PUBLISHED: 14:30 08 September 2015
They’re the artists the world loves to collect - but what do they collect themselves? That’s the starting point for a fascinating new exhibition at the Sainsbury Centre for Visual Arts in Norwich. Trevor Heaton reports.
Their works go, in some cases, for tens of millions of pounds, and include some of the most iconic works of their generation.
But behind the public face of such famous artists as Andy Warhol, Damien Hirst and Sgt Pepper cover-designing Sir Peter Blake there’s a quirkier side - their own private collections.
That’s the theme of the latest major exhibition at the Sainsbury Centre for Visual Arts, on the University of East Anglia campus in Norwich. The show, Magnificent Obsessions: The Artist as Collector - which opens on September 12 - lets us see the hidden, often playful, side of these and other post-war and contemporary artists, including Arman, Edmund de Waal, Howard Hodgkin, Sol LeWitt, Martin Parr, Hiroshi Sugimoto and Pae White.
Who’d have guessed, for example, that Warhol - who often shocked and confounded the art establishment in the 1960s - was such a fan of kitsch cookie jars?
By including both artworks and works from their private collections, Magnificent Obsessions shows the many ways in which the astonishing variety of things that artists surround themselves with directly impacts the art they make. These extraordinary collections - from samurai armour to glass eyes, scarves to space memorabilia - help reveal the creative processes of some of the most important artists of the past 50 years.
In 1960s America, Warhol redefined what we consider as art with his Pop prints of everyday items such as Brillo Pads and Heinz soup tins. An obsessive collector, Warhol hoarded an ever-growing stash of bric-a-brac and had a particular passion for mass-produced cookie jars.
Here in the UK, Peter Blake made iconic Pop Art works from the 1960s with a quirky combination of painting, print, collage and objects. As a teenager Blake bought objects, paintings and books from a station junkyard, triggering a life time of collecting. His home and studio are now filled with an eclectic mix of objects that range from elephants to shop signs and Punch and Judy puppets.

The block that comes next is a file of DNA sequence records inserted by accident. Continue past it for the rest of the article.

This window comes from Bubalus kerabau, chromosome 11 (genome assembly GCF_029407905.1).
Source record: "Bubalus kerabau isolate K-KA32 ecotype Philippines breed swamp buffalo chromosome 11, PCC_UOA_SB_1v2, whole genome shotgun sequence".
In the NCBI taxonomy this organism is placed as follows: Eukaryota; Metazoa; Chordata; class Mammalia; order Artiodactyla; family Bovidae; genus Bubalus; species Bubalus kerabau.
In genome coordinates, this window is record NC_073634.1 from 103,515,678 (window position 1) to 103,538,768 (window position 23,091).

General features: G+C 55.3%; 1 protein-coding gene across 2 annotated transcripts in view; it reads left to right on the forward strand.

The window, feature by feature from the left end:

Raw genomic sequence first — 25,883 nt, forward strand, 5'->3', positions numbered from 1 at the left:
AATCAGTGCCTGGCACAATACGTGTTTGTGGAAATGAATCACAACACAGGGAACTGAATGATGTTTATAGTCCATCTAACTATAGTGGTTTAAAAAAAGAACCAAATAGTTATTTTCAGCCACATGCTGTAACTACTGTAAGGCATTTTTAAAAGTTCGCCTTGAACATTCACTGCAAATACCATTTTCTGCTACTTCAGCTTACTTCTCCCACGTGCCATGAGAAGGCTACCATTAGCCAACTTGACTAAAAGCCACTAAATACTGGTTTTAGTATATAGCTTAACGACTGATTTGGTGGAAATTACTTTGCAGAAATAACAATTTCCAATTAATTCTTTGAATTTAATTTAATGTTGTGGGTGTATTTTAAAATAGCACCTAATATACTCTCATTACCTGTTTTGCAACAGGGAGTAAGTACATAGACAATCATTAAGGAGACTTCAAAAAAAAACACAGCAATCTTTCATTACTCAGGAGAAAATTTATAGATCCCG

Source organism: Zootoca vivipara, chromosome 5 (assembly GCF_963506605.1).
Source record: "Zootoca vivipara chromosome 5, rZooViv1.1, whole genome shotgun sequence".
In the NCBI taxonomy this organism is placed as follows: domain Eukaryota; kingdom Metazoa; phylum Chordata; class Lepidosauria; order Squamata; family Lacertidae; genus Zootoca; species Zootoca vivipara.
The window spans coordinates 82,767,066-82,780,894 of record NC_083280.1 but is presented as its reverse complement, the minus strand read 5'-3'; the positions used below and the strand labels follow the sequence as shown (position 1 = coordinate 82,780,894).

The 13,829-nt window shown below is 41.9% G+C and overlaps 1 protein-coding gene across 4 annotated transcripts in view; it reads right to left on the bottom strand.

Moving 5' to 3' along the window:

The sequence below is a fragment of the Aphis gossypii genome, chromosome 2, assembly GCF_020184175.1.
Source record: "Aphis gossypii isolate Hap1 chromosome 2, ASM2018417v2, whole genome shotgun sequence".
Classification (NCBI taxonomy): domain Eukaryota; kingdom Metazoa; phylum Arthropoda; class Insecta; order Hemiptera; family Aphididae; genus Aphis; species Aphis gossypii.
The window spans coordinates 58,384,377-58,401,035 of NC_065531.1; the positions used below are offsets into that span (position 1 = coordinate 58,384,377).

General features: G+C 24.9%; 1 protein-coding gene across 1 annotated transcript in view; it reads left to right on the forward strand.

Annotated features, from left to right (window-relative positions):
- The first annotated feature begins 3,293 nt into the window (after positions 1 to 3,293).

Hirst - the most talked-about artist of his generation - became the centre of Brit Art in the 1990s, notorious for his sharks and sheep, suspended forever in formaldehyde, so perhaps it comes as no surprise that he is an avid collector of taxidermy.
Ceramicist Edmund de Waal - whose family memoir The Hare With The Golden Eyes was a major bestseller a couple of years back - collects netsuke, exquisite miniature Japanese sculptures, while Howard Hodgkin’s glorious paintings in brilliant colour are collected and shown internationally, but perhaps he is less well known for his important collection of jewel-like Indian miniature paintings.
Sugimoto first met Robert and Lisa Sainsbury (the benefactors whose collection forms the core of the Sainsbury Centre) when they bought works from Japan from his gallery in New York, works that are currently on show in the centre. Sugimoto is now an internationally acclaimed artist working with photography. A career as a dealer of antiquities led to personal acquisitions, and his intriguing collection includes early medical illustrations and glass eyes.
Other individual collections on display include: African art and samurai armour owned by Arman; Sol LeWitt’s Japanese prints, modernist photographs and music scores; 20th-century British postcards and Soviet space dog memorabilia from Martin Parr, and more than 1,000 vintage scarves and other textiles by the American designer Vera Neumann from Pae White.
Visitors to the exhibition will also be invited to share their collections to create an interactive display that will form part of the exhibition.
The show has already been a hit at The Barbican in London, and hopes are high that its only East Anglian appearance will be just as sucessful.◆
Magnificent Obsessions: The Artist as Collector opens at the Sainsbury Centre for Visual Arts on September 12 and runs to January 24 next year. The show is curated and organised by Barbican Centre, London. Admission is £12, concessions £10.50;